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Contact burns: the influence of agents and mechanisms of injury on anatomical burn locations in children <5 years old and associations with child protection referrals
  1. Assim Ali Javaid1,
  2. Verity Bennett1,
  3. Linda Hollén2,
  4. Alison Mary Kemp1
  1. 1 Department of Population Health, Cardiff University, Cardiff, UK
  2. 2 School of Social and Community Medicine, University of Bristol, Bristol, UK
  1. Correspondence to Dr Assim Ali Javaid, Department of Population Health, Cardiff University, Cardiff CF10 3XQ, UK; Assimjavaid{at}doctors.org.uk

Abstract

Objective To identify how causative agents and mechanisms of injury influence the location of an accidental contact burn in children and whether these factors differ in cases referred for child protection (CP) assessment.

Design Prospective multicentre cross-sectional study.

Setting 20 hospital sites across England and Wales, including: emergency departments, minor injury units and regional burn units.

Patients Children less than 5 years old who attended hospital for a contact burn (August 2015 to September 2018).

Main outcome measures Location of burns with respect to agent and mechanism for accidental contact burns. Secondary outcome: mechanism, agent and location of burns referred for CP assessment.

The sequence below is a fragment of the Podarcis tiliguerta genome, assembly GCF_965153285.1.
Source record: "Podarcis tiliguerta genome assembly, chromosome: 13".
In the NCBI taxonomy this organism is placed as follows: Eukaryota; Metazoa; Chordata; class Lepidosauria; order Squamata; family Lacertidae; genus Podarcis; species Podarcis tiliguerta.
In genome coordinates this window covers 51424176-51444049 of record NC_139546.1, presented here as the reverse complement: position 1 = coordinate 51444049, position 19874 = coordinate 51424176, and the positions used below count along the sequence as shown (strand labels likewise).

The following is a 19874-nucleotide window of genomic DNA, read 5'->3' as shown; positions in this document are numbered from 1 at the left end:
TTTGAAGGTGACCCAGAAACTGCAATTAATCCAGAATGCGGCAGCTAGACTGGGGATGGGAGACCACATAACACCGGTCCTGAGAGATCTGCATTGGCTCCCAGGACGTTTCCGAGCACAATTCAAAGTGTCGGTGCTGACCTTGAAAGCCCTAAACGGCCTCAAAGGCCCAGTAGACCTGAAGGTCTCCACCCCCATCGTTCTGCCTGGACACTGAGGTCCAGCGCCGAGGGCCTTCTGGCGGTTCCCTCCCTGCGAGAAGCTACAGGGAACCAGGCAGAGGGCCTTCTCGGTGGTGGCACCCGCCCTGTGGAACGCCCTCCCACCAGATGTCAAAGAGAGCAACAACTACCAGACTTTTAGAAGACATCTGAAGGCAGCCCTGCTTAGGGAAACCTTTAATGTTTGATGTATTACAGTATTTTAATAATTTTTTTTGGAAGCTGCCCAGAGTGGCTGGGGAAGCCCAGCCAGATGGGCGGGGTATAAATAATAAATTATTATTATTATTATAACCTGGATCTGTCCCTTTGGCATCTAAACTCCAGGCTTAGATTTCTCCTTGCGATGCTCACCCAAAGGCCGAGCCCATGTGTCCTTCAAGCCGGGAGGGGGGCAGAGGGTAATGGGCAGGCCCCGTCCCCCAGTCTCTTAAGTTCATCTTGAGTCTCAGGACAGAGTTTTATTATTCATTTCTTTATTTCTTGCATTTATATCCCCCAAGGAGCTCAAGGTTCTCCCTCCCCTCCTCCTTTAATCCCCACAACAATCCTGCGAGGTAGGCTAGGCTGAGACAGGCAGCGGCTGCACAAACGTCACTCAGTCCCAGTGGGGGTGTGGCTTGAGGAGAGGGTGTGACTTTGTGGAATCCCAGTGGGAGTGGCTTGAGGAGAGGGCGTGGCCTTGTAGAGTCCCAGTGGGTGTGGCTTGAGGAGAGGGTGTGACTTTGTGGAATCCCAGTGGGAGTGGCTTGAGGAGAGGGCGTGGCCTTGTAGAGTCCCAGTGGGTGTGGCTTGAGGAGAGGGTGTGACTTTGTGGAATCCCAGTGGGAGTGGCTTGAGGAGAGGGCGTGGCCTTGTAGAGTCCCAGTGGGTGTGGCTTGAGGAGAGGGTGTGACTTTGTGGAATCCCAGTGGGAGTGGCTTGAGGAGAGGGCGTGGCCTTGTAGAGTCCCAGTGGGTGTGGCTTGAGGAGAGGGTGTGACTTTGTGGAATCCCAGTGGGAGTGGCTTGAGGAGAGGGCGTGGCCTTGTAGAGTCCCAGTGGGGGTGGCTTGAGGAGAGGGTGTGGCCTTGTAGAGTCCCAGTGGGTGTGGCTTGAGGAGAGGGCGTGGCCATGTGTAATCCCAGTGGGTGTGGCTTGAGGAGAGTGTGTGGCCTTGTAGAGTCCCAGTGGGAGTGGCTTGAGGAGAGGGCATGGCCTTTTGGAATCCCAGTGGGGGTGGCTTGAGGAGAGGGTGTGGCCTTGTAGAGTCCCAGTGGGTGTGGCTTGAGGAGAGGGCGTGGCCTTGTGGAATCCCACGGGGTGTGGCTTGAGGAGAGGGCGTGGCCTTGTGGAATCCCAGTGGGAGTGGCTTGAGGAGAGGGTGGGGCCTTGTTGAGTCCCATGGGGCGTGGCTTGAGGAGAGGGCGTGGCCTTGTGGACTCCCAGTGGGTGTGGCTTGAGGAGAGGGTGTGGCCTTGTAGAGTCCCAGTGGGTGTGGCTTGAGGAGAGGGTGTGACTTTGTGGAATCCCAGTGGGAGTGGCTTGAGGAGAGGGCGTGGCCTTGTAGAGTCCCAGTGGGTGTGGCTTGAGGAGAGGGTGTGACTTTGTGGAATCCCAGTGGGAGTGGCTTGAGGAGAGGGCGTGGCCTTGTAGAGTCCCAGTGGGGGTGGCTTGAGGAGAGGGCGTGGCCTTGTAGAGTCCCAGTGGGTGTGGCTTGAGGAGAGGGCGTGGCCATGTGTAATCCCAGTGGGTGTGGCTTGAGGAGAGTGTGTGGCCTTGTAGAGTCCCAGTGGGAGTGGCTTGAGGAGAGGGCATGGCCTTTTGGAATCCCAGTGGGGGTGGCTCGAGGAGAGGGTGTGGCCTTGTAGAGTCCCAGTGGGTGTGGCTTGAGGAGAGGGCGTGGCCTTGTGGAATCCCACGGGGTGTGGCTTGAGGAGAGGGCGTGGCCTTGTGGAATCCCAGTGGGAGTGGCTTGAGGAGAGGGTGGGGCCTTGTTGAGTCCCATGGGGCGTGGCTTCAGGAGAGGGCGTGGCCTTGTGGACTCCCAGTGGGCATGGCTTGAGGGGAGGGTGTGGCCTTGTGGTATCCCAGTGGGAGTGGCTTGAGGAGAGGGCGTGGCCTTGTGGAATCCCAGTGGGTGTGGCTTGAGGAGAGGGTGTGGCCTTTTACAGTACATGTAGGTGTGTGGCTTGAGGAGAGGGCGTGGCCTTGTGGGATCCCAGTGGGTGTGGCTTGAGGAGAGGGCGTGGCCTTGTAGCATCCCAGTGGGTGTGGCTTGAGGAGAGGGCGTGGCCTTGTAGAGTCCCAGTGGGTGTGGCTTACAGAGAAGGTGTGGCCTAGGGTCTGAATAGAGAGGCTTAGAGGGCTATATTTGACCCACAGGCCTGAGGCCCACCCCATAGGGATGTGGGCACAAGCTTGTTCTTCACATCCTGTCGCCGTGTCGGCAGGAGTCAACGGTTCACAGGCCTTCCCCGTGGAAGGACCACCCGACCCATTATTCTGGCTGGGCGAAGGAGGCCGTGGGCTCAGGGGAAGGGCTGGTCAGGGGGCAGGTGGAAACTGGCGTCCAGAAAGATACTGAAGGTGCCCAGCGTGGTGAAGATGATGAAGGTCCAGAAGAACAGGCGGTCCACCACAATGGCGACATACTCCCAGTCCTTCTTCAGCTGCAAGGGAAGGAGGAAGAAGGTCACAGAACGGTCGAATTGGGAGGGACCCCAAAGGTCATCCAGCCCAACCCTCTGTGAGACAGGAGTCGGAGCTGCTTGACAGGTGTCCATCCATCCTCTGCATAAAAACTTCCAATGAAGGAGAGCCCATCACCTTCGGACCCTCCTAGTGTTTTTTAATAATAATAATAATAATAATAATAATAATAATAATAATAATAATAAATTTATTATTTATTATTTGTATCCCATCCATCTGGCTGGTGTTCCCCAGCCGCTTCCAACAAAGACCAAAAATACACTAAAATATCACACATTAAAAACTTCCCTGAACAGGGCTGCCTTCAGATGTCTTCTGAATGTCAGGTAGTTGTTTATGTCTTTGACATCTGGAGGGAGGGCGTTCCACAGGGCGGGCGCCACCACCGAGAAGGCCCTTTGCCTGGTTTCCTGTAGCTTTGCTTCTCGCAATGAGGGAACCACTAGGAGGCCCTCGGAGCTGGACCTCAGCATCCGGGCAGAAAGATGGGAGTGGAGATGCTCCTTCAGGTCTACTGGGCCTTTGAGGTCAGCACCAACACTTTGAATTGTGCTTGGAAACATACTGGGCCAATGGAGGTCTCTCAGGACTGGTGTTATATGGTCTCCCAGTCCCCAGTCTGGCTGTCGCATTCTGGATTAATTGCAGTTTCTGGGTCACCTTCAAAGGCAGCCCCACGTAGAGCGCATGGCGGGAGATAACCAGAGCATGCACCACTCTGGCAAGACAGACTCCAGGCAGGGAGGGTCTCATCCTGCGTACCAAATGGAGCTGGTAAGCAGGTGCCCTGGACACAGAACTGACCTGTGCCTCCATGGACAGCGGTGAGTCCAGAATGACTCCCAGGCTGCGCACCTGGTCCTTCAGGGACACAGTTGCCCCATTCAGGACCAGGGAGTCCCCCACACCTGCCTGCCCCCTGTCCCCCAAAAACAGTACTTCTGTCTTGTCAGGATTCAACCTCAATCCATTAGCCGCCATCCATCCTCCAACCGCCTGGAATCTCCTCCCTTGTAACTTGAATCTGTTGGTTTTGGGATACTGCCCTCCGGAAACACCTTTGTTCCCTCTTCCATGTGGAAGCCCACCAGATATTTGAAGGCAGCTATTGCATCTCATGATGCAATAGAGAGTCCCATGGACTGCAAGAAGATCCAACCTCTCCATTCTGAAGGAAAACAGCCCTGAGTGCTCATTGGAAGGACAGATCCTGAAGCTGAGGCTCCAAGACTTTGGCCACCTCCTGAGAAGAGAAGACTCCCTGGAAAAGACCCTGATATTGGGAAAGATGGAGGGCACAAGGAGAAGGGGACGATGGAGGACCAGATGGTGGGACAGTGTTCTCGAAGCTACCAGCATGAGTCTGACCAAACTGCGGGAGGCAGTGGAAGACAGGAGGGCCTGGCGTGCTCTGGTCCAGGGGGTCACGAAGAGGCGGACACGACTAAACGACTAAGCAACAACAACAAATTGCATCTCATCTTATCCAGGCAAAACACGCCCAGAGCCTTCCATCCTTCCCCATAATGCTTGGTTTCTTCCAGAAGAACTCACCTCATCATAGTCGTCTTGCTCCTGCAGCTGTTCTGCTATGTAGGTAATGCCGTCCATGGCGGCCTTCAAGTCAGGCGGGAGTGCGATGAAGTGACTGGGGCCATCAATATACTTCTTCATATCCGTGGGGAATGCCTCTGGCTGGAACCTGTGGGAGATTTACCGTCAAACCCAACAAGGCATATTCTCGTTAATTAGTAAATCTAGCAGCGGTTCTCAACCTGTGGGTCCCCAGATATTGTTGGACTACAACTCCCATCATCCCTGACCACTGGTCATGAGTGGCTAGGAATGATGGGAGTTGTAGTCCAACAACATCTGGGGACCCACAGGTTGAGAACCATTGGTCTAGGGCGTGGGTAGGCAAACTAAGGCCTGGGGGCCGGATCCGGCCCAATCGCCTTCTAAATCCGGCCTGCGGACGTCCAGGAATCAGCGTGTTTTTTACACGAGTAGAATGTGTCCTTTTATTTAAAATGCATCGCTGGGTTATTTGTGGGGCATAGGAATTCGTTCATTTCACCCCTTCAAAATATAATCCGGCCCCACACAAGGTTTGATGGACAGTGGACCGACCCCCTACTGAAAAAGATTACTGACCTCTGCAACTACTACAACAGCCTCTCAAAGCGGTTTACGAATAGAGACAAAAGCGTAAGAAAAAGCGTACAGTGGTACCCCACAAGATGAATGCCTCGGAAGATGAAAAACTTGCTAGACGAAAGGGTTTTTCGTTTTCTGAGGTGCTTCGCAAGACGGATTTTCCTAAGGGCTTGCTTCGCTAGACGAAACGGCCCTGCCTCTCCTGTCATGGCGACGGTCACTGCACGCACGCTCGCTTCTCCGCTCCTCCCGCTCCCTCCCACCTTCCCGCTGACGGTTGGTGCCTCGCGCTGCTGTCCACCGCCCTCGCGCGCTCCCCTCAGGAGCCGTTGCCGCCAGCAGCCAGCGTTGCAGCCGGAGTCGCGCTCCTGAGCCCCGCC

Results 816 accidental burns and 92 referrals for CP assessment. The most common for accidental burns: mechanism was reaching while stationary (68%, 553/816), agent was oven (24.5%, 200/816) and site was the hand (69.2%, 565/816). Burns to head and trunk were rare at 3.7% (30/816). The data enabled a tabulation of the locations of burns as predicted by agent and mechanism of injury. The location of the burn was most strongly influenced by mechanism.

Burns from irons (p<0.01), caused by mechanisms independent of the child (p=0.01), unwitnessed burns (p<0.001) and burns to the head and trunk (p<0.001) were significantly more common among the children referred for CP assessment.

Conclusions By overlaying agent, mechanism and site it was possible to tabulate and quantify simple narratives of accidental contact burns in population of young children. These findings have the potential to aid clinicians in recognising accidental contact burns.

  • children
  • contact burns
  • safeguarding
  • burns
  • child protection
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Footnotes

  • Twitter @assimjavaid, @N/A

  • Contributors AAJ: lead author, writing the article and data analysis. CVB: writing and data presentation. LH: data analysis and article review. AMK: supervision of article and study design.

  • Funding This study was supported by the Scar Free Foundation and Health and Care Research Wales.

  • Competing interests None declared.

  • Patient consent for publication Not required.

  • Ethics approval Ethical approval was granted through Cardiff University with waived consent: MREC No 13/WA/0003, 15/WA/0259 and 15CAG0203.

  • Provenance and peer review Not commissioned; externally peer reviewed.

  • Data availability statement Data are available upon reasonable request. For data related to this study, please contact AMK, Division of Population Medicine, Cardiff University.

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